In addition to implications of state intervention in the economy, concerns arose that Bolsonaro's anti-scientism rhetoric would weaken his legitimacy. Shortly after Brazil's initial exposure to the coronavirus, social media sites deleted some of Bolsonaro's posts for misinformation about the pandemic.25 His criticism of masks and other preventative measures mirrored comments by populist leaders in other countries, attracting reproach from scientists and the establishment. Another common concern during early phases of the pandemic in Brazil was that Bolsonaro might use COVID-19 as an excuse to consolidate power,26 which could alienate those perceiving the action as an indicator of mounting authoritarianism, but his policies and strategy have reflected political polarization and inaction rather than authoritarianism.27 The media raised impeachment as a possible recourse for unpopular decision-making,28 but public opinion and political alliances prevailed.

Despite having drawn criticism from media outlets, medical experts, and the political establishment, indicators reflect certain dynamics of the pandemic may actually benefit Bolsonaro's popularity. Polling shows that Bolsonaro maintained a steady approval rating of around 40 percent and that, despite losing approval among the rich, he has gained support among the poor through an emergency monthly stipend provided for pandemic relief.29 Although polling did not reflect a drastic change in public support for Bolsonaro following initial aid to informal workers at R$600 per month beginning in April 2020, the allotments seem to now bolster his support among the lower class. This degree of support may increase if Bolsonaro makes permanent some of the social programs meant to address the temporary emergency of the pandemic.30

In addition, contracting COVID-19 seemingly yielded opposite reactions for Trump and Bolsonaro in terms of public opinion. In response toTrump's positive COVID-19 test in early October 2020, polls reflected a "surge in support" for Biden, which experts interpreted to mean voters associated Trump's positive test with "an overall cavalier attitude toward the virus."31  In Brazil, however, polls regarding potential presidential candidates reflected around 22 percent support for Bolsonaro by mid-June 2020,32  but after he tested positive for COVID-19 in early July, polls quickly rose to around 29 percent, and later, to nearly 42 percent in August.33 (See Table 1 and Figure 1). Despite the pandemic's socioeconomic shock in Brazil and evidence suggesting Bolsonaro's policies worsened its impact, he has consistently been the leading presidential candidate in public opinion polls throughout 2020 bearing moreover a sizable lead.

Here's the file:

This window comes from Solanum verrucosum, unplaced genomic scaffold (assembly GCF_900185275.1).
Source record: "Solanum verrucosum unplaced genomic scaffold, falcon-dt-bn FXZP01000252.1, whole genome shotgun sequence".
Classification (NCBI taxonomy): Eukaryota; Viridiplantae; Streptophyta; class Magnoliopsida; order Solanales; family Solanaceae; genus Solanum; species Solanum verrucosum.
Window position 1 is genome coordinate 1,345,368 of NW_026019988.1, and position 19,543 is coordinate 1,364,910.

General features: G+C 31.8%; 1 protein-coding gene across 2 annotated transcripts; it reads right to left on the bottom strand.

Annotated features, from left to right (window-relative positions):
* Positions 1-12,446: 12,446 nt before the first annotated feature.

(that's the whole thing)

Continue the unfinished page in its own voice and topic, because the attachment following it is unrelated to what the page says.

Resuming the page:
Table 1: Polling Statistics for 2022 General Election

Figure 1: Polling by Candidate compared to COVID -19 Milestones in Brazil, 202044

The 2022 Brazilian General Election

During Bolsonaro's campaigning prior to the 2018 General Election, he promised to do away with presidential second terms.45 After six months in office, however, he opened up to the possibility of running again should Congress not bring about adequate reform in Brazil's political system during his first term.46  In November 2020, following Trump's defeat in the US Presidential Election, Bolsonaro stated he is undecided about running in 2022, recognizing many South American countries turned toward the left in recent elections.47

Despite this uncertainty, Bolsonaro consistently leads in polls over other currently conjectured 2022 presidential candidates. Even while facing sharp criticism from the establishment and media about his pandemic response, it will be difficult to defeat Bolsonaro should he choose to run again. Going into 2022, Bolsonaro will have an incumbency advantage over challengers. Another factor at play is that historically, populist leaders have remained in office for an average of six-and-a-half years, more than double the three-year average among non-populist counterparts.48

On the other hand, recent election results suggest the pandemic has weakened Bolsonaro's chance to win reelection. Trump's loss in the 2020 US Election bodes poorly for Bolsonaro, as the two are close political allies and share similar, controversial views on the pandemic and other socio-economic realities. Bolsonaro's rivals quickly celebrated Biden's victory and associated Bolsonaro with Trump in post-US election commentaries.49 In addition, political candidates backed by Bolsonaro lost elections throughout the country in December 2020, indicating discontent with Bolsonaro's handling of the pandemic and worsening economy.50 These election results likely contributed to Bolsonaro's recent indecision about running in 2022, reflecting less confidence and certainty about the prospect of a second term compared to his comments in 2019.